British aircraft carrier HMS Prince of Wales arrived at Naval Station Mayport Wednesday morning.
This is the ship’s first visit to Naval Station Mayport, and it’s expected to be in port for five days.
Notably, her sister, HMS Queen Elizabeth, has previously visited the port.
HMS Prince of Wales will soon be operating off the Eastern Seaboard of the USA. Planned trials revolve around cutting-edge technology, including F-35 Lightning stealth fighters, Osprey tilt-rotors, and the advanced Mojave drone.
— UK Military & Defence Staff in US (@UKdefUS) September 20, 2023
Commanding Officer Captain Richard Hewitt was quoted in a press release as saying:
“We are all excited for the longest deployment of HMS Prince of Wales. Being the first to operate with this level of drones will be a huge achievement and keep us on the front foot as we prepare for the next major Carrier Strike Group deployment in 2025.”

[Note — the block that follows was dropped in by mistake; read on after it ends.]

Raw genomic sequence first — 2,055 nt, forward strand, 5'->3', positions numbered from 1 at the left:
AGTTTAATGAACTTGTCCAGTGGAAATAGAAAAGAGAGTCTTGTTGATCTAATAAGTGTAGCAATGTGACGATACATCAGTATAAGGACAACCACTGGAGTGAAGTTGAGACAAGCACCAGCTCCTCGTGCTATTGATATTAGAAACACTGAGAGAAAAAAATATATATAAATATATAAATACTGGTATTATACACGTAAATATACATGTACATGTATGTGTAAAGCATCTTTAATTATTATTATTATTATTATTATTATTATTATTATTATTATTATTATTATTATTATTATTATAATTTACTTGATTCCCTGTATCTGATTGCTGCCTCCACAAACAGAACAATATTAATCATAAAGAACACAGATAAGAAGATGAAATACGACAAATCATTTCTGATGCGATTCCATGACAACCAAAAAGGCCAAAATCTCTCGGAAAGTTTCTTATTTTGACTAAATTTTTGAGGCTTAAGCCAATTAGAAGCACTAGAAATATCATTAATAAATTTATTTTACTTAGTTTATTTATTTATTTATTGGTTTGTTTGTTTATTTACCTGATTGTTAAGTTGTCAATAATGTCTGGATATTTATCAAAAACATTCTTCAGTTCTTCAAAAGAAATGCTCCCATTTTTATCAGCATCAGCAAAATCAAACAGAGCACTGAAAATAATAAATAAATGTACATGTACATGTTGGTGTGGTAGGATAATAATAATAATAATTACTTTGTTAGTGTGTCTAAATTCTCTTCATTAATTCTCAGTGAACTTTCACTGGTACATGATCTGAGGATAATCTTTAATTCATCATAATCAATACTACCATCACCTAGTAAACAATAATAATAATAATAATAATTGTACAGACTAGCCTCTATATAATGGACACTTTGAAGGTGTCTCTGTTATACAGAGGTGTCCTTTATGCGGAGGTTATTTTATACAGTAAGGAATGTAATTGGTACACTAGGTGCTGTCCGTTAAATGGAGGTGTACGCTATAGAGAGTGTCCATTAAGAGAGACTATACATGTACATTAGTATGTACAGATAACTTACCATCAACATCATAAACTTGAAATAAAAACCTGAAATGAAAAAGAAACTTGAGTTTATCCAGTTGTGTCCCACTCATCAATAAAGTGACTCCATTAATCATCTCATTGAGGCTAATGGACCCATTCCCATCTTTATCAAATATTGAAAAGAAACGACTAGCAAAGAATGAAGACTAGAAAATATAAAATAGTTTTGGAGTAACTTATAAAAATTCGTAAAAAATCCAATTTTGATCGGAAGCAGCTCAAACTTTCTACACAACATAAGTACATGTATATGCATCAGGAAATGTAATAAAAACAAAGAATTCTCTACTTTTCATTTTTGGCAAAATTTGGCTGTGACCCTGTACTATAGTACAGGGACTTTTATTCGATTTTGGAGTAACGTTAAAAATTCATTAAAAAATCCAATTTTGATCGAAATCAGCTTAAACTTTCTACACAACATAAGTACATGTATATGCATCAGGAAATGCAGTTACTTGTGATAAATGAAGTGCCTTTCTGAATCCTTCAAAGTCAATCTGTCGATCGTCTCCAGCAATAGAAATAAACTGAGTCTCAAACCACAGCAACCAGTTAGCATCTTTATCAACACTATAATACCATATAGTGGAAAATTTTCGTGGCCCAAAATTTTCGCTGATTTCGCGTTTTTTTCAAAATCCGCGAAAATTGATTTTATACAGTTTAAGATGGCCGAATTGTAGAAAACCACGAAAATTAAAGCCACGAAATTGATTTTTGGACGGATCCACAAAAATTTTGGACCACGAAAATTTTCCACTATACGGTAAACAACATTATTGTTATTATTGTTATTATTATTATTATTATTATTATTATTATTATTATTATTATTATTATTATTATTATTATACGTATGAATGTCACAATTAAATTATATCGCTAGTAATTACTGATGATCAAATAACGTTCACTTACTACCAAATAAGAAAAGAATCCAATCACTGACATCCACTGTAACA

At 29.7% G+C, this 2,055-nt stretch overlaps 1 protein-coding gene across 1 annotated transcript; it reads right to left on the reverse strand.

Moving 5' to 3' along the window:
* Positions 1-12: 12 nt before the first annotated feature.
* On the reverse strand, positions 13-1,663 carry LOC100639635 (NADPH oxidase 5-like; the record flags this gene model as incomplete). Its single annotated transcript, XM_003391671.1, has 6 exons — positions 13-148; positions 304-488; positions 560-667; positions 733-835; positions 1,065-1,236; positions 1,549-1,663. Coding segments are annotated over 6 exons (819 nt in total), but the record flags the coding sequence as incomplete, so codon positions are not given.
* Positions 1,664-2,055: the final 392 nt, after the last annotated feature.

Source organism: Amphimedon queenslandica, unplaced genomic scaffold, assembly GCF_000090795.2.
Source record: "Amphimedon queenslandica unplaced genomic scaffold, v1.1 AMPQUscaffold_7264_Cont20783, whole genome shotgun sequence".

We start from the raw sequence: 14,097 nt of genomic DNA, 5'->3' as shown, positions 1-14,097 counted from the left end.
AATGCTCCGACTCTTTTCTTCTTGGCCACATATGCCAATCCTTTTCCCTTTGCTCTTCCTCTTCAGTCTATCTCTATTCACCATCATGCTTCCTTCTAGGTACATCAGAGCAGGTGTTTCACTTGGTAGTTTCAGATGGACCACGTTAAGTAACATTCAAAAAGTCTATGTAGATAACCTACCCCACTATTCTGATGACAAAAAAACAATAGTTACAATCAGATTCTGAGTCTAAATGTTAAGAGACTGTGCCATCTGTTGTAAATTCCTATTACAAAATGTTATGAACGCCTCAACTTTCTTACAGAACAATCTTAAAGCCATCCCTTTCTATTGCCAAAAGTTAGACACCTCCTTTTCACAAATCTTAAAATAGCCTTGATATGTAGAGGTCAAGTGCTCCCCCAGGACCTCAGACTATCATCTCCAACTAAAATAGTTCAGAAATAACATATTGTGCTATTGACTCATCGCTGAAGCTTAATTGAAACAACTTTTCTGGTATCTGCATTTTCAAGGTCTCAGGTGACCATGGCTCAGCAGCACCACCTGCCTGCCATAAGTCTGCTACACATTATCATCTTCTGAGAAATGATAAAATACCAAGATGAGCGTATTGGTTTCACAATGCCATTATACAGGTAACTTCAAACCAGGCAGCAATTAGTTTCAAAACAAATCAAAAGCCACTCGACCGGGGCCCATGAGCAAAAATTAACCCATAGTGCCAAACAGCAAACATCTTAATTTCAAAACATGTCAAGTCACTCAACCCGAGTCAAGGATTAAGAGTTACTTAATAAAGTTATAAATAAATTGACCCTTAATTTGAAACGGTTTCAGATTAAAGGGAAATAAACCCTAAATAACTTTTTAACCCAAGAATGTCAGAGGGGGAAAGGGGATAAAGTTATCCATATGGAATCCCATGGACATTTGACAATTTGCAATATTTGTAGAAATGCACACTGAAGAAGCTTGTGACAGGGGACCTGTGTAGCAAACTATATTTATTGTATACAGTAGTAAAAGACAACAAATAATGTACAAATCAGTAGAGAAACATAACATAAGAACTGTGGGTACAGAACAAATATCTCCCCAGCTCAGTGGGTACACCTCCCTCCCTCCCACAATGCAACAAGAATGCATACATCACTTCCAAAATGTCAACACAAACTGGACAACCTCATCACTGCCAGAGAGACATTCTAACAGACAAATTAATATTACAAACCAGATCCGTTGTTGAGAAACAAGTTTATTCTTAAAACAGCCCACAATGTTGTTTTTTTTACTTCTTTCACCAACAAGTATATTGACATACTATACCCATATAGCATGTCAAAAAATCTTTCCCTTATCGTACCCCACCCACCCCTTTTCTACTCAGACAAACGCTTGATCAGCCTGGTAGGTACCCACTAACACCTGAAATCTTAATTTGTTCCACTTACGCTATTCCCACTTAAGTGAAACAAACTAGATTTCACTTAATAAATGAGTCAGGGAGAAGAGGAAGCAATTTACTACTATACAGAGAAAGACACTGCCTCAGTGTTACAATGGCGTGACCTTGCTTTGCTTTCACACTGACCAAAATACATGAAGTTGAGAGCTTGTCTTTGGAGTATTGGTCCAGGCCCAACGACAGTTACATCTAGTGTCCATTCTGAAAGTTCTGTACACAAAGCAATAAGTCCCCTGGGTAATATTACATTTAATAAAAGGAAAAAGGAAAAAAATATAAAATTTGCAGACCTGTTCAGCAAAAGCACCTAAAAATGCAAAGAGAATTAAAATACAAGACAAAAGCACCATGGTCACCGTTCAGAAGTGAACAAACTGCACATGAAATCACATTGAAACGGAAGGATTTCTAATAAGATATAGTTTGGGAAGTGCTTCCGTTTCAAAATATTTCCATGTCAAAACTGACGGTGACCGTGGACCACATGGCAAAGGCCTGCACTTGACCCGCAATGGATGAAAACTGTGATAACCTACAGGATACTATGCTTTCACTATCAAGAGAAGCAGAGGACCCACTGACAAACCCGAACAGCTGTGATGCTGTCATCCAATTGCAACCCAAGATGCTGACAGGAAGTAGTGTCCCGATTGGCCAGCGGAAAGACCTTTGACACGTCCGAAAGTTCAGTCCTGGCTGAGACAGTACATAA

The ship will soon embark F-35B stealth fighters for the final phase of pushing the boundaries of the UK’s fifth-generation jets’ operating limits from the carrier.
“The F-35 has undergone extensive trials and assessment both in the US and UK operating from the flight decks of both Queen Elizabeth-class carriers and has deployed operationally. Pushing the boundaries will see more advanced take-off and landing techniques tested (SRVL, for one) , allowing the F-35s to return to the carrier faster and heavier (i.e with more fuel and weapons aboard) which cuts the time between sorties, allowing the ship to launch more strike missions, faster.”
HMS Prince of Wales will also be looking to launch and land the Lightning jets in the heaviest sea states, proving that they can operate the jets in the harshest environments.
“Once the work with the F-35s is complete, focus will shift again to the next-generation of Short Take-Off and Landing drones currently under development. The Mojave drone can carry a 1,500lb payload of missiles, rockets or bombs and has been specifically designed to land and take-off from short runways, or flight decks. Trials are lined up to see whether the Mojave can land on the 901ft-long deck of the Prince of Wales. The carrier’s stint Stateside will conclude by expanding the US Marine Corps’ unique tilt-rotor MV-22 Ospreys operating limits.”